Kate Armstrong, Urban Forager, Waxes on Weeds

Welcome to sunny Denver, where farmers markets reign supreme and foodies asking servers about the origins of their free-range chicken is as ordinary as a fork. But even here, the idea of living "authentically" sounds a little foreign, a little too Portlandia, doesn't it? Not if you're Kate Armstrong, the urban forager who's made a career of living off our urban landscape by supplementing her diet with edible weeds.

Seventy percent of deicing fluids is collected and a good portion is recycled and reused into other products.

The Green Dream: For Waste, Zero is the Magic Number

You could say at the Denver Zoo and Denver International Airport, waste is not garbage. After all, both organizations are working toward goals of zero waste to landfills. But as with many initiatives, it's about the journey, not just the destination.

"I See What You Mean" aka Blue Bear is a piece of public art at the Colorado Convention Center.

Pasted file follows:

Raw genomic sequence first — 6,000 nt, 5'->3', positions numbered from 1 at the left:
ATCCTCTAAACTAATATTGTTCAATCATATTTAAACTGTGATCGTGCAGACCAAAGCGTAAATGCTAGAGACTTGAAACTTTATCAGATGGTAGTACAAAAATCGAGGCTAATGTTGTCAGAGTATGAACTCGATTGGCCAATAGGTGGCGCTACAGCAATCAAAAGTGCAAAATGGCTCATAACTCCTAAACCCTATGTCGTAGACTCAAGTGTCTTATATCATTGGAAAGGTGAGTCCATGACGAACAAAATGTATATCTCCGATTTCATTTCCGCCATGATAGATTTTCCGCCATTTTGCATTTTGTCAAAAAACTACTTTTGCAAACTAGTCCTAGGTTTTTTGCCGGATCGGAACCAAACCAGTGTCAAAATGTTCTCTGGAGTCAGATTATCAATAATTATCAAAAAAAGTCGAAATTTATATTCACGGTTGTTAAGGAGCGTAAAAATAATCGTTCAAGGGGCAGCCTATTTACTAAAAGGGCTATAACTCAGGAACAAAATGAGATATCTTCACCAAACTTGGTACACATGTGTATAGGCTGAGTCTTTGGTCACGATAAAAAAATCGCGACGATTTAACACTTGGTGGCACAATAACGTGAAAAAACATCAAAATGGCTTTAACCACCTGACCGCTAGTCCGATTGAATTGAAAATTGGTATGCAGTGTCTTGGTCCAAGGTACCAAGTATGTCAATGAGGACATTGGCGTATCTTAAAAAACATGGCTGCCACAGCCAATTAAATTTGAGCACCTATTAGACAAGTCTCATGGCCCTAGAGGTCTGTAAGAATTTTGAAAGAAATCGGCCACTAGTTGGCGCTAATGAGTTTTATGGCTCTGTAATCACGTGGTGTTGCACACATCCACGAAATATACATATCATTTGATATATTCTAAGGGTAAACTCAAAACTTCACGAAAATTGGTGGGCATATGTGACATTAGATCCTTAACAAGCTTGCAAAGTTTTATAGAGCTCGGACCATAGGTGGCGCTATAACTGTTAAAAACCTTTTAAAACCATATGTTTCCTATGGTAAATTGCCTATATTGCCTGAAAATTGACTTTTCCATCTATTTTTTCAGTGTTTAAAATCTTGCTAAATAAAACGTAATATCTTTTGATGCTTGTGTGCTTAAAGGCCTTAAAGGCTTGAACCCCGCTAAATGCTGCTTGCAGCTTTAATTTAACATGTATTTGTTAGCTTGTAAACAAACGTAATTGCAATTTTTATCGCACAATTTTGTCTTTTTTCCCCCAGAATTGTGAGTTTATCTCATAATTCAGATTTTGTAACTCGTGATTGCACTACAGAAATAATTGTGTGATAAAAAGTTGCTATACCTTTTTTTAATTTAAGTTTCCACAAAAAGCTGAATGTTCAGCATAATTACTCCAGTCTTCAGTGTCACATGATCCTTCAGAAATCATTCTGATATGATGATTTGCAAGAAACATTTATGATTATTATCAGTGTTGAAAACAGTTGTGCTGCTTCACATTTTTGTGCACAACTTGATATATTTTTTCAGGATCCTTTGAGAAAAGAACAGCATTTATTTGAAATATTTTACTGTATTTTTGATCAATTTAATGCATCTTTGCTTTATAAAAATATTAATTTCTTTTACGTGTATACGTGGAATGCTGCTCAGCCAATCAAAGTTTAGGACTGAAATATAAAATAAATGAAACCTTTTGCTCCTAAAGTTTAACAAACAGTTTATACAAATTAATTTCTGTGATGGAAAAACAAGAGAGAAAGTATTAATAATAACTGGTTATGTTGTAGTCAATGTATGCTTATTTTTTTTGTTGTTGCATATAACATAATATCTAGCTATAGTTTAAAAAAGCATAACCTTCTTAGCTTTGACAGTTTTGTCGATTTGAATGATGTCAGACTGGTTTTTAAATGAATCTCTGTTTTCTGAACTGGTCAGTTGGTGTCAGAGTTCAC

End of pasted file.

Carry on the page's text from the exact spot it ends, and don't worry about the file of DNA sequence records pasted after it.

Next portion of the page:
Art for the Masses: Denver's Public Art Program Turns 25

If you're adamantly opposed to PDAs -- that's public displays of art, not affection -- you've probably landed in the wrong city. With a current collection of about 330 public pieces, some commissioned on the taxpayer's dime, others privately funded, Denver's amassed approximately three-fourths the amount of public art lining New York's streets, and that's only the beginning of the story.

Acupuncture corrects imbalances in the body.

Community Acupuncture Gives New Meaning to Healthcare Reform

You won't find community-style acupuncture anywhere in the lengthy Patient Protection and Affordable Care Act (a.k.a. Obamacare), but this "working class acupuncture" is transforming the Denver healthcare scene one patient at a time. 

The University of Denver's Lamont Symphony Orchestra.

Free Summer Concerts Music to Denver's Ears -- and Wallets

In a budget-conscious era, free summer concerts around the city are not only providing a bargain for attendees, they help create a sense of place in Denver. While the music events continue to grow and new ones appear on the radar every year, putting on the shows is serious work for concert organizers -- and it costs serious money -- but it pays off in a variety of ways.

The Ralph L. Carr Colorado Judicial Center.

Doors Open Denver to Showcase City Beautiful